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Turing Computability

Theory and Applications, Theory and Applications of Computability

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Bibliografische Daten
ISBN/EAN: 9783662568583
Sprache: Englisch
Umfang: XXXVI, 263 S., 4 s/w Illustr., 263 p. 4 illus.
Auflage: 1. Auflage 2016
Einband: kartoniertes Buch

Beschreibung

Turing's famous 1936 paper introduced a formal definition of a computing machine, a Turing machine. This model led to both the development of actual computers and to computability theory, the study of what machines can and cannot compute. This book presents classical computability theory from Turing and Post to current results and methods, and their use in studying the information content of algebraic structures, models, and their relation to Peano arithmetic. The author presents the subject as an art to be practiced, and an art in the aesthetic sense of inherent beauty which all mathematicians recognize in their subject. Part I gives a thorough development of the foundations of computability, from the definition of Turing machines up to finite injury priority arguments. Key topics include relative computability, and computably enumerable sets, those which can be effectively listed but not necessarily effectively decided, such as the theorems of Peano arithmetic. Part II includes the study of computably open and closed sets of reals and basis and nonbasis theorems for effectively closed sets. Part III covers minimal Turing degrees. Part IV is an introduction to games and their use in proving theorems. Finally, Part V offers a short history of computability theory.The author has honed the content over decades according to feedback from students, lecturers, and researchers around the world. Most chapters include exercises, and the material is carefully structured according to importance and difficulty. The book is suitable for advanced undergraduate and graduate students in computer science and mathematics and researchers engaged with computability and mathematical logic.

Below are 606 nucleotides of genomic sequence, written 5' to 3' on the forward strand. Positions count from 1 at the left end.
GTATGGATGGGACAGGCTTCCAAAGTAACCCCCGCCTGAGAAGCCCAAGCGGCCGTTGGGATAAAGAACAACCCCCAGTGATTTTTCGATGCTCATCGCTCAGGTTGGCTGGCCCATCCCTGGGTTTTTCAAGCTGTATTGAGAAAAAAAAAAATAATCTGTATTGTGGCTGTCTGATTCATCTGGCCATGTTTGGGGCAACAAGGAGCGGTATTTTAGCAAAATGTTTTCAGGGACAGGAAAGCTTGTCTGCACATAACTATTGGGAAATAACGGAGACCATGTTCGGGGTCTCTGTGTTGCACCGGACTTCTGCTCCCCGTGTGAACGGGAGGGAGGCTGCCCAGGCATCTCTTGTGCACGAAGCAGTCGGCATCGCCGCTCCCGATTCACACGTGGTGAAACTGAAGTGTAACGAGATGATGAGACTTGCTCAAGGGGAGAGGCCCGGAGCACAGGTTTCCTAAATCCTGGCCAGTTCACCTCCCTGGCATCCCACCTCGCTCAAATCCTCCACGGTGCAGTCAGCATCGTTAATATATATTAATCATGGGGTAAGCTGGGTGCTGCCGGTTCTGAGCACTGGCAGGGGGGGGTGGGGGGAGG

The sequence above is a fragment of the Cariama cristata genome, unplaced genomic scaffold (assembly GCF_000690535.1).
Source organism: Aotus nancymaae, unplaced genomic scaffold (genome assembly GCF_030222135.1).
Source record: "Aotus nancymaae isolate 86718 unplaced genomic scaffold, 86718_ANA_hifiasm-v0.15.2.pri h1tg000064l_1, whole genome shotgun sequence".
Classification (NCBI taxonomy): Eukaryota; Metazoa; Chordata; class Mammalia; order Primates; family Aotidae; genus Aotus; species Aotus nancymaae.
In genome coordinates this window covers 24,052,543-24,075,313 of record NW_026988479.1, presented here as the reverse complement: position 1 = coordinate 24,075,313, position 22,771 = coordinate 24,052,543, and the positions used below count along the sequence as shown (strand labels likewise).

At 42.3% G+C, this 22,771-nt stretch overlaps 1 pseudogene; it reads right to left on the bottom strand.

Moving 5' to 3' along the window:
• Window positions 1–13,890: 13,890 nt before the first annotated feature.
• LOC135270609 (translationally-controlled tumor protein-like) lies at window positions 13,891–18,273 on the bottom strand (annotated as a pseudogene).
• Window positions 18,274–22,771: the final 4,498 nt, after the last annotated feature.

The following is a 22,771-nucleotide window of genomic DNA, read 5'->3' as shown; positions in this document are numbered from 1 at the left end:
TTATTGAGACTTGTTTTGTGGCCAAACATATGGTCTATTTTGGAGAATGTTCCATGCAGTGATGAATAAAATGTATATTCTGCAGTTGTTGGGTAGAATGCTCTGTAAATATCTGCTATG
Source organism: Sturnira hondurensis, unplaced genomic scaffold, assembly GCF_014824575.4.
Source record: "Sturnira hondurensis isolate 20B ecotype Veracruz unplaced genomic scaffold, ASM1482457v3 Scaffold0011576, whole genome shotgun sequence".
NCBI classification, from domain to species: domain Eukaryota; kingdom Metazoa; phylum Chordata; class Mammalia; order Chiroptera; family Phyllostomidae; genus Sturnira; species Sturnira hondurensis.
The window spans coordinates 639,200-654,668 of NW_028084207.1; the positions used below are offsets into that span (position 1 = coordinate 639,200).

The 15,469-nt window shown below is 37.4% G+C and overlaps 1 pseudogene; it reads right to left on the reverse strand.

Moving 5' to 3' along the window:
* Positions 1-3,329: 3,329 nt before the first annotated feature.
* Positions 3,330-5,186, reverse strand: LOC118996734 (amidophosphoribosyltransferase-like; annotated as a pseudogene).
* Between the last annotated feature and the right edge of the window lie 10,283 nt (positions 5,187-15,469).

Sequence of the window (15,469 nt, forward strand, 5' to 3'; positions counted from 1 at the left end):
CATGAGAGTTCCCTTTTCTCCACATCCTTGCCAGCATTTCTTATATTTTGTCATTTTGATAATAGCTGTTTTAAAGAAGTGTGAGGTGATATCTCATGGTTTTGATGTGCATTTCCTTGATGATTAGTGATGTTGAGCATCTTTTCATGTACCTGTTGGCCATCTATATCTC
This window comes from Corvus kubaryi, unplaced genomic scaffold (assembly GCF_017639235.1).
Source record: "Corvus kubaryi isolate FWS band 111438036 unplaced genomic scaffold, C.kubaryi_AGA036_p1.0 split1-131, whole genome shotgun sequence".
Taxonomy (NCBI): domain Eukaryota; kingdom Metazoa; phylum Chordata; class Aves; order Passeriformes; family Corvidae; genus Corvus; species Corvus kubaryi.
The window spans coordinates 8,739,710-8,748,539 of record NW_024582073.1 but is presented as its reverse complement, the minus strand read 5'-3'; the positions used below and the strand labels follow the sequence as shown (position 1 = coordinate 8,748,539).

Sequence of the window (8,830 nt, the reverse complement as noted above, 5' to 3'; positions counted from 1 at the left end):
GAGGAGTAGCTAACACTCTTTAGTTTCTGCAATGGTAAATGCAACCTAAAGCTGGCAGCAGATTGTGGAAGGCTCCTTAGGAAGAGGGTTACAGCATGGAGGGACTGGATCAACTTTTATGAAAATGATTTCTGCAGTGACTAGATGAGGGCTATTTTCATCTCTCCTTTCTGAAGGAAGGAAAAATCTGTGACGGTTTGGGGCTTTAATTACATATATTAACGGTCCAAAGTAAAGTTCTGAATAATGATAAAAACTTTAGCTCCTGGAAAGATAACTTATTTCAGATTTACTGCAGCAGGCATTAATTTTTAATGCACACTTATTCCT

Autorenportrait

Robert Soare is the Paul Snowden Russell Distinguished Service Professor Emeritus of Mathematics and Computer Science at the University of Chicago. He was the founding chairman of the Department of Computer Science in 1983. He has supervised the dissertations of nineteen Ph.D. students using the content of this book. He wrote the primary reference on computability theory for students and researchers: Recursively Enumerable Sets and Degrees: A Study of Computable Functions and Computably Generated Sets (Springer, 1987). He is the author of numerous papers on computability theory and mathematical logic. His 1974 Annals of Mathematics paper on automorphisms of computably enumerable sets was selected in the 2003 book by Gerald Sacks as one of the most important in mathematical logic in the twentieth century. He has been an invited speaker at the International Congress of Mathematicians, and a plenary speaker at the International Congress of Logic, Methodology, and Philosophy of Science, the Association of Symbolic Logic Centennial in 2000, the British Mathematical Colloquium in 2012, the Royal Society Meeting on the Incomputable in 2012, and Computability in Europe (CiE) in 2007 and 2012. He was the winner of the 2011 University of Chicago Award for Excellence in Graduate Teaching and is a Fellow of the American Mathematical Society.

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